Cystinosis is a rare metabolic disease identified by the abnormal accumulation of cystine, an amino acid that cannot be properly broken down; this leads to cystine stones in various parts of the body.



When left undiagnosed and untreated for too long, cystinosis can cause short and long-term complications for patients like muscle weakness, bone abnormalities, kidney failure, liver damage and blindness, significantly impacting their and their families’ lives.

Early diagnosis and treatment are therefore essential.

Unfortunately, there is no cure, but treatment can help manage symptoms and slow the disease’s progression.




Cystinosis is a rare disease that can affect people of all ages but is most commonly diagnosed in young children. It’s thought to affect about 1 in 100,000 people worldwide.

There are three types of cystinosis: infantile, juvenile, and adult-onset. Infantile cystinosis is the most severe form of the disease and typically manifests within the first few months of life. Juvenile cystinosis typically presents itself between the ages of 2 and 10, while adult-onset cystinosis is a less common form of the disease that affects adults over the age of 20.

While anyone can develop cystinosis, certain groups of people are more at risk for the disease. For example, children of parents who both carry the defective gene have a 25% chance of developing cystinosis.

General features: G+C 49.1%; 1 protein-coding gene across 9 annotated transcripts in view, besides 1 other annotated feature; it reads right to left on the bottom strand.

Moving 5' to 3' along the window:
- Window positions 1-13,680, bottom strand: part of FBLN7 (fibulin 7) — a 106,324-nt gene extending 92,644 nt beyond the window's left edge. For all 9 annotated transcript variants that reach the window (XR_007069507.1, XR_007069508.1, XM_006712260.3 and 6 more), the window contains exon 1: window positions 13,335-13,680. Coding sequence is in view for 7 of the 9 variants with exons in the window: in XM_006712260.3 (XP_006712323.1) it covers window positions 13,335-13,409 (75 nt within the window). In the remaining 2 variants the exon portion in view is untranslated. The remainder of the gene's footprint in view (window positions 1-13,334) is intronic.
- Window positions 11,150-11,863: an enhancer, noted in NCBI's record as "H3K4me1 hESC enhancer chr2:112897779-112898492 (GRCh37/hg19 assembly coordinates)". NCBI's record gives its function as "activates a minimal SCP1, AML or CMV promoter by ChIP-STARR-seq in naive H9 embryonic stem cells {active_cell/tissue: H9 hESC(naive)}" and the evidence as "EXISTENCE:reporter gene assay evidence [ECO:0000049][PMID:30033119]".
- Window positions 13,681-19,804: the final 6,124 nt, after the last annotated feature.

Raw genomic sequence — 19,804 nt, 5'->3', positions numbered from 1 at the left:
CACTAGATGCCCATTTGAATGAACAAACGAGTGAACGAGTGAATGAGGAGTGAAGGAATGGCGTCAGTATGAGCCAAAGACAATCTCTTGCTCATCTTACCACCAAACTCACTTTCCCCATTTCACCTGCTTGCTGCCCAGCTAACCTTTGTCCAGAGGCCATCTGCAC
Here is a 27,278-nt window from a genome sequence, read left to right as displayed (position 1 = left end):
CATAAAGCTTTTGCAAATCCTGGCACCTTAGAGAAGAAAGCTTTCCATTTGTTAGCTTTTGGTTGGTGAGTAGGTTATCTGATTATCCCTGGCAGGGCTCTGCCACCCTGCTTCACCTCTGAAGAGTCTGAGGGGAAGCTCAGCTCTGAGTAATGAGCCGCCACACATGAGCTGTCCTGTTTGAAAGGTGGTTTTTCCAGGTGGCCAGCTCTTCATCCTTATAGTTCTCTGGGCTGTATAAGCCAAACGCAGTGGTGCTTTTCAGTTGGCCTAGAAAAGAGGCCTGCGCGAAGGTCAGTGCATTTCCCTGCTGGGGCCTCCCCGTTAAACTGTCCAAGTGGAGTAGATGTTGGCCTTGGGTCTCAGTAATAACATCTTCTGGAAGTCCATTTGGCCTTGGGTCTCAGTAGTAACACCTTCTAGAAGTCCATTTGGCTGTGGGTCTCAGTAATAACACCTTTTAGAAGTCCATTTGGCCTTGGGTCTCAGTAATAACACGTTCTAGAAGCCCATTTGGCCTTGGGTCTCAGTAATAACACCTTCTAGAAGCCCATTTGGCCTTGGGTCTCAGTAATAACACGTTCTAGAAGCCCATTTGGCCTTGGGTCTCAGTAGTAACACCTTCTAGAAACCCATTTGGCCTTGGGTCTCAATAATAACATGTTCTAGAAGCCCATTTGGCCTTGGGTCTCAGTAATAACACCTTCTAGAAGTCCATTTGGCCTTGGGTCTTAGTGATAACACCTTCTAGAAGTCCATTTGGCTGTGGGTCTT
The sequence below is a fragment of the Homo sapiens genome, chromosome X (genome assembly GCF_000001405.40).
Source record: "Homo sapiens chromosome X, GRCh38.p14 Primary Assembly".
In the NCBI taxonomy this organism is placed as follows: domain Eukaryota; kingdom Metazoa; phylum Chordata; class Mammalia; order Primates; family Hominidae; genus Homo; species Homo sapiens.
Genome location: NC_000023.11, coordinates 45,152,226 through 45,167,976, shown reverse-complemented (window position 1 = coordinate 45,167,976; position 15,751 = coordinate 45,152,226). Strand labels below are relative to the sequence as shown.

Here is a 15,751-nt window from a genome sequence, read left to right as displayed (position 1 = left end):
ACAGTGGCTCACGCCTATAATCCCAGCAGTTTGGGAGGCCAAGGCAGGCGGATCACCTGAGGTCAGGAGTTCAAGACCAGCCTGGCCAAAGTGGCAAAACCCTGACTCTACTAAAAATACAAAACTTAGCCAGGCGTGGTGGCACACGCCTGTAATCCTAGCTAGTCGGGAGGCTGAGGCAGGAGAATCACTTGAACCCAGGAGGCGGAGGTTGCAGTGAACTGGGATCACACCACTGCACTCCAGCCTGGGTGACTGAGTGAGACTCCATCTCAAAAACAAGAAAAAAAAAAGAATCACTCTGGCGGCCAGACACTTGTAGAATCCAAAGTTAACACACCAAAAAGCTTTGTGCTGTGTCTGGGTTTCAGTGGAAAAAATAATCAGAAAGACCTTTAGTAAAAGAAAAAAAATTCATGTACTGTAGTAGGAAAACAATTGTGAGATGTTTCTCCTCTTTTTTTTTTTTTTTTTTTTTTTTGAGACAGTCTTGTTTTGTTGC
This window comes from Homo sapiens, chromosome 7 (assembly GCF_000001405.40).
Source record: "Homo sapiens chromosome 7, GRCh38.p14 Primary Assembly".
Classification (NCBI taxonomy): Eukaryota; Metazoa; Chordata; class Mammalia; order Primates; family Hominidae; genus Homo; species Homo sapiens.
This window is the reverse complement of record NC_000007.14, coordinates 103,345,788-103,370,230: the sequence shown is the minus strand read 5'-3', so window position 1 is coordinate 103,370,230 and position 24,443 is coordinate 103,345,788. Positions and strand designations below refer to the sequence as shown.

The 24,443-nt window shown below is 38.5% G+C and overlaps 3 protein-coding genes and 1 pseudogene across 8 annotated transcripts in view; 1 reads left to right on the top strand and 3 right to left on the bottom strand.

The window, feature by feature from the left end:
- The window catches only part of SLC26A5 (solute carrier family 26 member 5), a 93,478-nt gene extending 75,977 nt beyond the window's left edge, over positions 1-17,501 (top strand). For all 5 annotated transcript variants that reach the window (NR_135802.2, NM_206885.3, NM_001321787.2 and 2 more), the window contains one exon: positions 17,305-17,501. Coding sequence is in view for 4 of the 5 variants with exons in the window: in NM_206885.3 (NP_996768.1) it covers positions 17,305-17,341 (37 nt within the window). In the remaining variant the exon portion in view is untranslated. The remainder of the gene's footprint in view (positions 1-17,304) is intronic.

One of the most common symptoms of cystinosis is increased thirst and urination caused by the buildup of cystine in the body, which can lead to dehydration. Other symptoms include:Poor appetite

  • Weight loss
  • Muscle weakness
  • Nausea and vomiting
  • Abdominal pain
  • Diarrhea
  • Constipation
  • Fatigue
  • Dizziness

Patients are often diagnosed in the first year of life with symptoms such as slow growth, fragile bones, frequent urination, and dehydration.

Left untreated, cystinosis can lead to kidney failure, liver damage, and blindness. Early diagnosis and treatment are therefore essential to preventing these complications.


Unfortunately, there is no cure, but treatment with cysteamine bitartate can help manage symptoms and slow the disease’s progression.

Patients report, however, that current treatments’ high frequency and volume make it hard to incorporate it into their daily lives, while missing dosages allows for irreversible damage.

Patient One is currently working on developing a novel, sustained-release formulation, making the treatment easier to incorporate into patient’s daily lives.